Saturday, February 1, 2020

In the News: good timing, Spilka speaks about mental illness

From the Milford Daily News, articles of interest for Franklin:
"It was June 7, 1916, when Anna was born in a tidy house with a farmer’s porch on Franklin’s Chestnut Street to immigrant parents: Her mother, Josephine (Laskavitch) was from Poland and her father, John Chestercove (originally Chestzcovo), was from Russia. It was a household already crowded with seven siblings. 
The girl born that day would live through the Spanish flu pandemic of 1918, another world war, the Great Depression, Prohibition, the successful adoption of women’s suffrage, the invention of television, development of commercial air travel, the Civil Rights movement, the coming and going of the Cold War, the arrival of man on the moon, and the rise of the age of technology. 
On Thursday, Town Councilor Debbie Pellegri presented Chestercove, whose married name was Ruo, with the town’s Boston Post cane, officially giving her a place in town history. For the presentation, family members gathered around her bed in the Oak Street house she has called home since 1956. On Friday, family members mourned: Anna Chestercove Ruo had died at the age of 103"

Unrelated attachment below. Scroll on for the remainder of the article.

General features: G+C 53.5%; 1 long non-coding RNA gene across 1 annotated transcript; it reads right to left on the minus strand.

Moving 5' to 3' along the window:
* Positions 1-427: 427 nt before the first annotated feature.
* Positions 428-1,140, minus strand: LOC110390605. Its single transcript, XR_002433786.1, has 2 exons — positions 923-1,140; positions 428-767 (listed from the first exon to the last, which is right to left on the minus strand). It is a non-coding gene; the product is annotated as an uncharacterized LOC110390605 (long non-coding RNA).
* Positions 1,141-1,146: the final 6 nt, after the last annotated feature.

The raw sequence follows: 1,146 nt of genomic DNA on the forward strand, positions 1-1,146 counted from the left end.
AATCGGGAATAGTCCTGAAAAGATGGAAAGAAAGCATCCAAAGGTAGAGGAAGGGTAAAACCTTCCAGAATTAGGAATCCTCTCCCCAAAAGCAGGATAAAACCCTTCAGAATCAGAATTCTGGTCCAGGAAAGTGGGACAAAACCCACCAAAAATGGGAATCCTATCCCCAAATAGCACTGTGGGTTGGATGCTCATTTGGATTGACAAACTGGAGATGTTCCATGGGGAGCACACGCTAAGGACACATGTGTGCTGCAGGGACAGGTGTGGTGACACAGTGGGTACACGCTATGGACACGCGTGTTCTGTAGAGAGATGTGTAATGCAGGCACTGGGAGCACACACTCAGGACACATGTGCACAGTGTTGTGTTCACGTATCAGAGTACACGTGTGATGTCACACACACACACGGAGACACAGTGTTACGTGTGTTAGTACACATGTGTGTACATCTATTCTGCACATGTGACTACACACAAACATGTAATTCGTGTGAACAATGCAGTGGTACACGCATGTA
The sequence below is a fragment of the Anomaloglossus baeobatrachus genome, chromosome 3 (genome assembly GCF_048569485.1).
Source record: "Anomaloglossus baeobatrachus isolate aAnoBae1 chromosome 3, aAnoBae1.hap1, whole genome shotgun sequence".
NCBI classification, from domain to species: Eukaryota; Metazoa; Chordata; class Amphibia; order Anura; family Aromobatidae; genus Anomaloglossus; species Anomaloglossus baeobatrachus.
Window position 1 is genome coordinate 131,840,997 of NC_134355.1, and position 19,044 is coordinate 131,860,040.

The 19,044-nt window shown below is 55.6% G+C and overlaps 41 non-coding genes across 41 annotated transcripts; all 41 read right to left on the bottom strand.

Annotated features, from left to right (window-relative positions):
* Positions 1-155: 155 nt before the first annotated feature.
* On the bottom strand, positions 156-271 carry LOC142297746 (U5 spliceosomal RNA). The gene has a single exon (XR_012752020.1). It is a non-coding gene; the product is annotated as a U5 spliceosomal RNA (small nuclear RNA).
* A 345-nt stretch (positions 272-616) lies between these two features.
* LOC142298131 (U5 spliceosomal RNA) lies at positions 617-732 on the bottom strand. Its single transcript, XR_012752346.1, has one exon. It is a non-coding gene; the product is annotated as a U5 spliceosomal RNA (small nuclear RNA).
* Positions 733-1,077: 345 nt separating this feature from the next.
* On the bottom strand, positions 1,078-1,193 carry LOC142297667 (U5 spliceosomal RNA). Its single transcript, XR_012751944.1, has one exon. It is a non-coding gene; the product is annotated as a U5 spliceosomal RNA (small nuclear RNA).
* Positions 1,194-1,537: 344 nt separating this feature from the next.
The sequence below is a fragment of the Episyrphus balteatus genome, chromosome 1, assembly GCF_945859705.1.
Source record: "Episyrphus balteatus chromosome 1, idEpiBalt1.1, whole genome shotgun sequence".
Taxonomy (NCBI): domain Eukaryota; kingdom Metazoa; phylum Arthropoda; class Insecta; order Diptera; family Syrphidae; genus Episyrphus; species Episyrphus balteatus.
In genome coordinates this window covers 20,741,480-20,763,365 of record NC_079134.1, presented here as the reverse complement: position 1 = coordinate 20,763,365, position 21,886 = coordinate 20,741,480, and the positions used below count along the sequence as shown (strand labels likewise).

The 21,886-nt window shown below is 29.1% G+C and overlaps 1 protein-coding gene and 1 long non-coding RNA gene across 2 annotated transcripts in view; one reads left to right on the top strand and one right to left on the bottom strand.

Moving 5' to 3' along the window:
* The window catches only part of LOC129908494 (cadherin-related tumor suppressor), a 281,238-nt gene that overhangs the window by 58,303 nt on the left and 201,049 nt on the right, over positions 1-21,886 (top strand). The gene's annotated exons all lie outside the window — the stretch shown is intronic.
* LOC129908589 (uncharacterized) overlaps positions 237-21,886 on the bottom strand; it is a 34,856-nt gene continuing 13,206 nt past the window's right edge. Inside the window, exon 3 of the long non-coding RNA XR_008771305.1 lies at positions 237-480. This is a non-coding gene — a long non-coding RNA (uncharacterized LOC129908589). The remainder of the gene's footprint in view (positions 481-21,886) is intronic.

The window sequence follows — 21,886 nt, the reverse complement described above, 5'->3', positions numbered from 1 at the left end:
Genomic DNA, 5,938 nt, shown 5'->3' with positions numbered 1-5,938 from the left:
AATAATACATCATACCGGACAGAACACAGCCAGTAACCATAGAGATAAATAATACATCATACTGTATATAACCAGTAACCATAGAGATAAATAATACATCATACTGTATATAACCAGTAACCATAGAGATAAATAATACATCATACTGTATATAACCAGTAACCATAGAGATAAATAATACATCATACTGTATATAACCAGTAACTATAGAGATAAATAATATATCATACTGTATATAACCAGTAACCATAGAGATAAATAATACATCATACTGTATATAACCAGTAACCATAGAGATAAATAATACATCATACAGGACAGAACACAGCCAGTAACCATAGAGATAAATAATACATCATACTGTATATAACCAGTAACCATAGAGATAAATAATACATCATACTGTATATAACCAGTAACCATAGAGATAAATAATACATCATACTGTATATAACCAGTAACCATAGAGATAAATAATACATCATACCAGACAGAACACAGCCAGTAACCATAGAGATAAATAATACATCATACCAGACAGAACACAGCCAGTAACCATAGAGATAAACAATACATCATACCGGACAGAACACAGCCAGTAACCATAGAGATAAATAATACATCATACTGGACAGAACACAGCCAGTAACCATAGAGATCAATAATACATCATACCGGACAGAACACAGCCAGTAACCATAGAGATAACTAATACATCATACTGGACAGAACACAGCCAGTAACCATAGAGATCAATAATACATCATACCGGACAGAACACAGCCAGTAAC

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"State Senate President Karen Spilka knows the challenge of living with a family member who suffers from mental illness. 
Her father battled the condition, a fact Spilka shared during her keynote address Friday morning at the MetroWest Opioid Coalition Legislative Breakfast at Leonard Morse Hospital. 
Spilka said she kept her father’s struggle quiet for years, but finally opened up about it publicly for the first time years ago to reduce the stigma of mental illness. 
During her talk, Spilka announced that Senate lawmakers plan next week to roll out a comprehensive mental health parity and access bill. The goal is to level the playing field for mental health services, compared to the current level of services to treat physical health. She did not provide details of the bill."

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